Your dog’s golden years are special years. It’s a time for togetherness, a time for gentle understanding, and a time to show your lifelong companion just how much you care about them. We find out important information about geriatric dog care.
We’d all love our dogs to live as long as we do, but of course that’s just not possible. However, thanks to advances in science and health care, dogs are now living longer. In the 1970s, a dog over the age of five or six was classified as geriatric, says Dr Angus Ross from Ku-ring-gai Veterinary Hospital. Now that’s all changed. “Gradual improvements in animal health prevention, diet and health management has seen these figures increase well past eight to 10 years,” he says.
There are no hard and fast rules about which breeds are prone to greater longevity, but a number of factors do play a part. It’s generally accepted that the smaller the breed of dog, the longer the lifespan. So big breeds such as an Irish Wolfhound or St Bernard probably will not live as long as a Chihuahua or a Jack Russell. Indoor dogs generally live longer than those who live outside and a genetic predisposition to disease will also affect a dog’s longevity. For example, a medium-sized dog such as a Cavalier King Charles Spaniel has a genetic predisposition to mitral valve disease, so may not live as long as some larger breeds.
So does the old adage of one dog year equals seven human years still apply? To a point, yes. One theory suggests at first, dogs age faster than the 7:1 rule. Consider that a one-year-old dog, although still a puppy, has reached sexual maturity; the same is not true of a seven-year-old human. In the middle years, it tends to follow the 7:1 ratio then slows down in the senior years.
Common signs of ageing
Just like humans, some dogs will age more gracefully than others. Many will remain playful and active during their early senior years and others will yearn for a comfy bed and lots of quiet time. Some dogs may even turn prematurely grey, just like humans do. Here are some common tell-tale signs that indicate your pet is nearing his senior years, according to Dr David Sprott from Caboolture District Animal Hospital.
- Greying around the muzzle.
- Hair may become coarse and sparse.
- Eyes can change colour. They may turn blue opaque because of cataracts.
- Increased sleeping.
- More sedentary behaviour.
- Reduced appetite.
Aging is inevitable, but you can delay its onset by setting a good standard of geriatric dog care. “The use of appropriate preventative measures beyond worming, heartworm and vaccination are part of a good health program for all dogs,” says Dr Ross. As dogs age, some illnesses become more likely so caring for a geriatric dog is all about prevention. Early detection of disease can dramatically improve the outcome. For this reason, regular vet checks are crucial.
Some of the following diseases are prevalent in senior dogs:
Thyroid Disease (under active)
- Diabetes or kidney problems
- Drinks and urinates excessively, weight loss
- Hormone imbalance
- Arthritis stiffness and lameness
- Heart disease, coughing, short of breath, reluctant to exercise
- Cataracts: hazy whitish appearance to the eyes
- Gum disease, bad breath, bleeding mouth, dropping food
- Tumours or cysts: large lumps on or under skin
- May not recognise family members. This can be one of the most distressing symptoms of the condition.
- Frequent “accidents” inside the house as the dog forgets it needs to go to the toilet outside.
- Can appear disorientated, wondering aimlessly around the house. May walk into doors as it forgets which side the door opens.
- Decreased interaction and play drive.
- Sleep-wake cycle changes. The dog may wonder around the house at night, and sleep all day.
Symptoms may include – overweight, poor exercise tolerance and seeks warmth.
Treatment – Blood testing will detect the condition. It can be treated easily with an oral thyroid supplementation.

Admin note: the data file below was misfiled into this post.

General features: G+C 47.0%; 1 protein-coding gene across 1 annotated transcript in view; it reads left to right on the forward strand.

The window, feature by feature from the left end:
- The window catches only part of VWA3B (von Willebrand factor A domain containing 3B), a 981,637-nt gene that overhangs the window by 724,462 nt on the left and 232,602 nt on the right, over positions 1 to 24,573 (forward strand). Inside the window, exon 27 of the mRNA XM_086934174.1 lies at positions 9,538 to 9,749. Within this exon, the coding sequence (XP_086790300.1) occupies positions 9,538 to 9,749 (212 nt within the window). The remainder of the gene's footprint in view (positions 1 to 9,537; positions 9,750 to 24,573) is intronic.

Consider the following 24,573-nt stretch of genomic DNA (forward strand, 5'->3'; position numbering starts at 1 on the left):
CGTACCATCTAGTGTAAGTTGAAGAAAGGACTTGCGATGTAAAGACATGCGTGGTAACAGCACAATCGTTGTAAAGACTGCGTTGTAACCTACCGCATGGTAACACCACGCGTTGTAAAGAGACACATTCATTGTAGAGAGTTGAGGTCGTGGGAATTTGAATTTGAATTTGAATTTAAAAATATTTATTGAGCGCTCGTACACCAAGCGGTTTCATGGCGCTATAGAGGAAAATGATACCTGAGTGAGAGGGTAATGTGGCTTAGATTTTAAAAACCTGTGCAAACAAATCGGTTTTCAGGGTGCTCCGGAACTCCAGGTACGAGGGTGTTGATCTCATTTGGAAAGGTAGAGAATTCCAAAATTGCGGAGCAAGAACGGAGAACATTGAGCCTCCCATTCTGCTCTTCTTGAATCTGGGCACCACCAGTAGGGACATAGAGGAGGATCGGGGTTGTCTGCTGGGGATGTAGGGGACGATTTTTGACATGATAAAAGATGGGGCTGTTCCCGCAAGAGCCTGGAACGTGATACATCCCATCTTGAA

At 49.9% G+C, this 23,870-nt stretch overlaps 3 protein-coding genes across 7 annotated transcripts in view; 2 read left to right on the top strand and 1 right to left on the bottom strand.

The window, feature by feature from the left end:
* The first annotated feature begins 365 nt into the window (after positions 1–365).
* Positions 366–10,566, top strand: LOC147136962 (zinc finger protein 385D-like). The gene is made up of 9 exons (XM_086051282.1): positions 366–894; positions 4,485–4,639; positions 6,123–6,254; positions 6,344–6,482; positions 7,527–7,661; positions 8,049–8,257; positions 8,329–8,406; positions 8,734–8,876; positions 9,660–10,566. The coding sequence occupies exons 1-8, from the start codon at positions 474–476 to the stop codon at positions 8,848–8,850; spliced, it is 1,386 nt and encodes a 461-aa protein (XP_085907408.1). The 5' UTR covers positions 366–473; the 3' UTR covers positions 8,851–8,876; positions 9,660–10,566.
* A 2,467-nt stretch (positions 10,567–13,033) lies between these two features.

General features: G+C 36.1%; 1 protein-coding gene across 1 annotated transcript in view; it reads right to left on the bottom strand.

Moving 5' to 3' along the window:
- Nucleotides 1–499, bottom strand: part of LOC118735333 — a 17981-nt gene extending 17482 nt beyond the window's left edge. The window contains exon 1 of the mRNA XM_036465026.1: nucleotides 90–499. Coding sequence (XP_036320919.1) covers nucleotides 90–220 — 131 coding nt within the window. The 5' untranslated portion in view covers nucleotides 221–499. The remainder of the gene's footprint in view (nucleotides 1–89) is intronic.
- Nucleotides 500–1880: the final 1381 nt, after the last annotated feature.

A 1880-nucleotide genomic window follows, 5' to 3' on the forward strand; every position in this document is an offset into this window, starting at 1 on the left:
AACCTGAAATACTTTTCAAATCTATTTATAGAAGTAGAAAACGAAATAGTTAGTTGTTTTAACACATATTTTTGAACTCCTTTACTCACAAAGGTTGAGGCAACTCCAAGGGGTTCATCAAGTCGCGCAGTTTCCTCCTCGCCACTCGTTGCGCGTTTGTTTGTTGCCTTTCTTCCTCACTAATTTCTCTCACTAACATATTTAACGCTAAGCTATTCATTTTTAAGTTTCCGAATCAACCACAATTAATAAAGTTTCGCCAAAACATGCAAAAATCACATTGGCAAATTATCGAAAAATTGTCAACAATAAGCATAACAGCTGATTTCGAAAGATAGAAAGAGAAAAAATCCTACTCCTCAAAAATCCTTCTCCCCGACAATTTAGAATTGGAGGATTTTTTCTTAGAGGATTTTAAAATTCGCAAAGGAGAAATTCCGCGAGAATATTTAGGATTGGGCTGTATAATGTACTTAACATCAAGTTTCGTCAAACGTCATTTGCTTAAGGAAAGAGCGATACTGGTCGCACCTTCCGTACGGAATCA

Symptoms may include- Diarrhoea, jaundice, vomiting, weight loss and lethargy.
Treatment – This disease can be of little significance if properly managed. Low-grade cirrhosis and immune changes within the liver is considered by some to be normal and once more serious types of liver disease are ruled out, a dietary alteration may help.
Symptoms may include – Presence of a lump or mass, weight loss, lethargy, poor appetite, vomiting and diarrhoea.
Treatment – Benign skin cancers (warts, moles, dermal lumps) and fat cell cancers (lipomas) are common and just a consequence of getting old.
Malignant cancer treatment can involve surgery, medical, dietary, chemo, and radio-therapeutic methods.
Symptoms may include – Pain, swelling, lameness, muscle wastage and decreased range of motion. Most commonly affects hips, elbows and knees.
Treatment – Degenerative joint disease (DJD) is one of the most common diseases that face geriatric patients. Treatment is aimed at pain relief and delaying progression of the disease. Medical therapy steroidal (cortisone) and non-steroidal preparations provide pain relief and reduce inflammation. Cartilage protecting and stimulating agents such as poly-sulphated gylcosaminoglycans can assist in repairing damaged cartilage. Surgery may be recommended.
Problem early warning signs
How changing behaviour affects geriatric dog care
Occasionally owners may notice changed behaviour in their older dog, says Dr Gaille Perry, Veterinarian Animal Behaviourist. “For example, your placid dog has become aggressive, nipping a child who jumped on her back. Your dog could be suffering from arthritis and simply can’t cope with the pain,” says Dr Perry. If you notice behavioural changes in your dog, take it to the vet for a thorough health assessment.
Some senior dogs may also become clingy and anxious, following their owners from room to room. It’s important not to reward their anxiety with extra attention as this may only reinforce their behaviour, advises Registered Veterinary Specialist in Animal Behaviour, Dr Kersti Seksel. If your dog is suffering extreme anxiety, the problem can be treated with a plug-in dog appeasement pheromone. It has a calming effect, emitting a synthetic replica of what the mother dog produces after her puppies are born.
While age-related Alzheimers affects millions of elderly people across the globe, it’s now widely accepted dogs can suffer from a similar condition. The illness is known as canine Cognitive Dysfunction Syndrome (CDS).
Dr Seksel refers to the condition as ‘dogzheimers’. “It’s not breed specific, but it is specific to older dogs so there’s a stronger likelihood that it will affect small dogs because they generally live longer,” she says. Dogs with CDS may exhibit the following signs:
Dogzheimers is a slow deterioration. At 10 years the dog may exhibit one symptom, at 12 years two symptoms, and at age 16 all symptoms of the condition, often at varying degrees. Keeping your dog physically and mentally stimulated throughout its life may reduce the likelihood they will suffer from dogzheimers.